You might be interested in: Amazing Facts About Spider Silk!
Although jumping spiders are known to have bright, eye-catching coloration, this characteristic isn’t always present in all species. In fact, a large portion of these arachnids exhibit the following color patterns, which are inconspicuous:
In exceptional cases, certain species of jumping spiders use striking colors as a camouflage strategy.
For example, as reported in an article published in the Revista Brasileira de Biologia, the Psecas viridipurpureus sports a bright red body to go unnoticed on the leaves of Bromelia balansae.
Contrary to other arachnids, salticids tend to be diurnal creatures that move about mostly during the day. According to an article published in Journal of Experimental Biology, such a “drastic” change seems to stem from their high visual capacity. This means that, as they can better perceive their environment thanks to their eyes, they prefer to carry out their activities under the sun’s illumination.
Of course, jumping spiders are also able to move at night, as their hair provides them with additional sensory information that complements their perception of the environment. Of course, there are certain limits to their nocturnal abilities, but they’re far from helpless.
What does a jumping spider eat?
Although dietary preference depends on each species of jumping spider, in general, they all feed on a wide variety of arthropods. According to an article published in the European Journal of Entomology, in the case of Menemerus taeniatus, the choice of prey seems to be limited by the size of the specimen.
That is, salticids tend to eat arthropods that are smaller than themselves.
These arachnids are excellent hunters. They stalk their prey for a few moments to confirm that it’s worth the effort and energy expenditure. As soon as they determine the payoff, they’re able to choose between different pursuit strategies. For example, some species sneak up on their victim and attack by surprise, while others decide to chase them (without stealth).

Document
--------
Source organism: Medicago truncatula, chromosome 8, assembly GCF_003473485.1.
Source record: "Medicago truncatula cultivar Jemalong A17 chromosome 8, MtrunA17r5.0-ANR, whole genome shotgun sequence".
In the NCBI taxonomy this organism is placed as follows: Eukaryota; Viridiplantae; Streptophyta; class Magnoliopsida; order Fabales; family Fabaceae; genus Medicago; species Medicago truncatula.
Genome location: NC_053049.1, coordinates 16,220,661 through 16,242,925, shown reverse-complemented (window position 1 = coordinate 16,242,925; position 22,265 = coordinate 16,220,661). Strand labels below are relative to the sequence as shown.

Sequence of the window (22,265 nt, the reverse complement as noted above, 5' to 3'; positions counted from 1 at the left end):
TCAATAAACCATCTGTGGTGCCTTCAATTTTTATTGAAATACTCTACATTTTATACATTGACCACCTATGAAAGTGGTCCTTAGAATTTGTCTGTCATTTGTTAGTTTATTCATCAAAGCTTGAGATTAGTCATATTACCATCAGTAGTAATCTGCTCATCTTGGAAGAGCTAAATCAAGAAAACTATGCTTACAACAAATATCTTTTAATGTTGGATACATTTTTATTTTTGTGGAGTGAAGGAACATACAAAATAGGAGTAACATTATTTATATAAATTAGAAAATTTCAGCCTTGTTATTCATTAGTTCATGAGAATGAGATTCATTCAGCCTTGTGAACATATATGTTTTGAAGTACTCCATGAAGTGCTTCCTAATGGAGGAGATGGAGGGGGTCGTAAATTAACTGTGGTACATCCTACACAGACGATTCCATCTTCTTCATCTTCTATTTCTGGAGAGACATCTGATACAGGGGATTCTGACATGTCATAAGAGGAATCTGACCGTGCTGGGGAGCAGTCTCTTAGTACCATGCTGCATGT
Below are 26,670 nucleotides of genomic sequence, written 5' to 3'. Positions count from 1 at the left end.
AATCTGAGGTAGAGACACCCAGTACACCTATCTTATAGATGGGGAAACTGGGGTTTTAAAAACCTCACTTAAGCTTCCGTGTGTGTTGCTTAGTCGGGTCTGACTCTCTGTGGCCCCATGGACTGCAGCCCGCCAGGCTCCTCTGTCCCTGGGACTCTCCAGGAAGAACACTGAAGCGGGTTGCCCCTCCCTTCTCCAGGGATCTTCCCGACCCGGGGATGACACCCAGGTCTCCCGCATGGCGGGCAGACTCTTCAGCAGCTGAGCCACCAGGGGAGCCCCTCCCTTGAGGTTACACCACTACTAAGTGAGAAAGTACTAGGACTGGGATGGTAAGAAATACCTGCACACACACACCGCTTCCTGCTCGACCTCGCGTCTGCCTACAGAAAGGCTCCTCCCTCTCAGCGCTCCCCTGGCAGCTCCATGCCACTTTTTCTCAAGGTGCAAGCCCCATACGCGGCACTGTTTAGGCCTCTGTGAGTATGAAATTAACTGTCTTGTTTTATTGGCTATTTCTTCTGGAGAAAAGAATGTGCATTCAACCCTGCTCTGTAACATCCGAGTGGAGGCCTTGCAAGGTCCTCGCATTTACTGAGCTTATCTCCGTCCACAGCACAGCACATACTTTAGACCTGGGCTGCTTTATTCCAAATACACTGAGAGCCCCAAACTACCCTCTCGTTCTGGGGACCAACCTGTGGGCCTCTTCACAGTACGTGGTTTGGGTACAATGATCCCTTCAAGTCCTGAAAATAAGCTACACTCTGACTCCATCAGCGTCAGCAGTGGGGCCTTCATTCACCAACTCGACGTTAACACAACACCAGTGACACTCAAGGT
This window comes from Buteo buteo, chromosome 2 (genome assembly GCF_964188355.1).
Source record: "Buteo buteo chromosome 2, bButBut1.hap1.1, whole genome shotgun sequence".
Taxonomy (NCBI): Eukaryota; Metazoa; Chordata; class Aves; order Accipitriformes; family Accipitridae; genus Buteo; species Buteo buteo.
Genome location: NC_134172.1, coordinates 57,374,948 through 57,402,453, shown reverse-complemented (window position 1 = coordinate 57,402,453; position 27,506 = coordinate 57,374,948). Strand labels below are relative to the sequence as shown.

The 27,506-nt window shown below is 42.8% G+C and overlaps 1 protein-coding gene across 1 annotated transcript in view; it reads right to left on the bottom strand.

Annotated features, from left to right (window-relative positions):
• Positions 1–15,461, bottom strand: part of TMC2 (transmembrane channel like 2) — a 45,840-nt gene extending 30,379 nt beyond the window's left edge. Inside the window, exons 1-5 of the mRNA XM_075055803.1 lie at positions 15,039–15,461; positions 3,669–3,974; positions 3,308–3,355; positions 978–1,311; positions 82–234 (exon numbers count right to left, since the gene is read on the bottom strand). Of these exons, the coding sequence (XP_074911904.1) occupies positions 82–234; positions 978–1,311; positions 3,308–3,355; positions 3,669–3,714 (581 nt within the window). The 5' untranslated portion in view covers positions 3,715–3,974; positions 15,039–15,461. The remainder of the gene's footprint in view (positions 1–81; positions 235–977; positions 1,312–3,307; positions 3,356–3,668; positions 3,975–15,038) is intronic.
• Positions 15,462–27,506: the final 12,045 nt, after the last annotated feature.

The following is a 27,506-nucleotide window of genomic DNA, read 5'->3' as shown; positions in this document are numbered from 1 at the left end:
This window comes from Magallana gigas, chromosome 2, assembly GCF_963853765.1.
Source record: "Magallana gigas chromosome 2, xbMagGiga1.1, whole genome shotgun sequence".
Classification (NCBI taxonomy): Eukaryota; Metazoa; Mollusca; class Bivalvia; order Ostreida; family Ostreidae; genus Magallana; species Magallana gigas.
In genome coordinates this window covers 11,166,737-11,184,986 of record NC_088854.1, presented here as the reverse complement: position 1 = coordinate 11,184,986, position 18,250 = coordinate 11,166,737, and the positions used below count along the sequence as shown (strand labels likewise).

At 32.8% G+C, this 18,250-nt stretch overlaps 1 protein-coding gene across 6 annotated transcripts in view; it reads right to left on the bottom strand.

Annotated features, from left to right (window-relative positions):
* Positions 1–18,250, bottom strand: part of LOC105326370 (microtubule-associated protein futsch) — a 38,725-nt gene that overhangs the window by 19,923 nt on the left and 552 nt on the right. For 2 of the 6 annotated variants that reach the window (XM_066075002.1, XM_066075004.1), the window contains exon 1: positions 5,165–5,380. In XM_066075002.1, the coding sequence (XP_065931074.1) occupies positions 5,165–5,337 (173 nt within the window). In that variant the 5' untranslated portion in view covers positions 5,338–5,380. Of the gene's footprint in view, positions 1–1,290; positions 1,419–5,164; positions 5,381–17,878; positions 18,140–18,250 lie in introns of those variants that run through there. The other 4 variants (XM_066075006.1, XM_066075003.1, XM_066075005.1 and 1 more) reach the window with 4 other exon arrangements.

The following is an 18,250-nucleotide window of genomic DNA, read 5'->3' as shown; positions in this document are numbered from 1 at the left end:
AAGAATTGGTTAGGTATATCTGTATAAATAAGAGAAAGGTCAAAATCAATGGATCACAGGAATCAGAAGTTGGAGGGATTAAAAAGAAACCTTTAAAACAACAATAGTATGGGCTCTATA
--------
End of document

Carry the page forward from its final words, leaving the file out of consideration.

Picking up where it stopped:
It should be noted that the diet of jumping spiders includes not only meat, but they can also consume plant nectar. Research reported through Cambridge University Press claims that at least 90 species of jumping spiders have been identified that occasionally feed on nectar.
The reproduction of jumping spiders
The courtship of jumping spiders is perhaps one of the most interesting events that can be perceived in the group. This is due to the fact that males use different movements and sounds to try to attract mates.
Although it’s not a general rule, most species initiate courtship by means of rhythmic movements in which they display their pedipalps.
These structures may or may not be decorated with colorful coloration patterns, which are highly visible during the process. In addition, colorful specimens such as the peacock spider (Maratus volans) often raise their abdomens to complement their “dances”.
This type of courtship allows males to get close enough to impregnate the female. Therefore, as soon as they come into contact, the male introduces the sperm packet (spermatophore) into the female and immediately moves away.
Female salticids place their eggs in silk sacks and store them in their shelters. Although there’s no obvious parental care as such, the mother protects her offspring and waits for her young to mature before leaving the nest.
Also read: Smiling Spiders: Behavior and Habitat
Small and peculiar
As you can see, salticids are interesting and diverse species that harbor endless curiosities. Of course, it’s impossible to address the peculiarities of every jumping spider, but it’s more than obvious that they have great charisma and presence in the world.It might interest you...
All cited sources were thoroughly reviewed by our team to ensure their quality, reliability, currency, and validity. The bibliography of this article was considered reliable and of academic or scientific accuracy.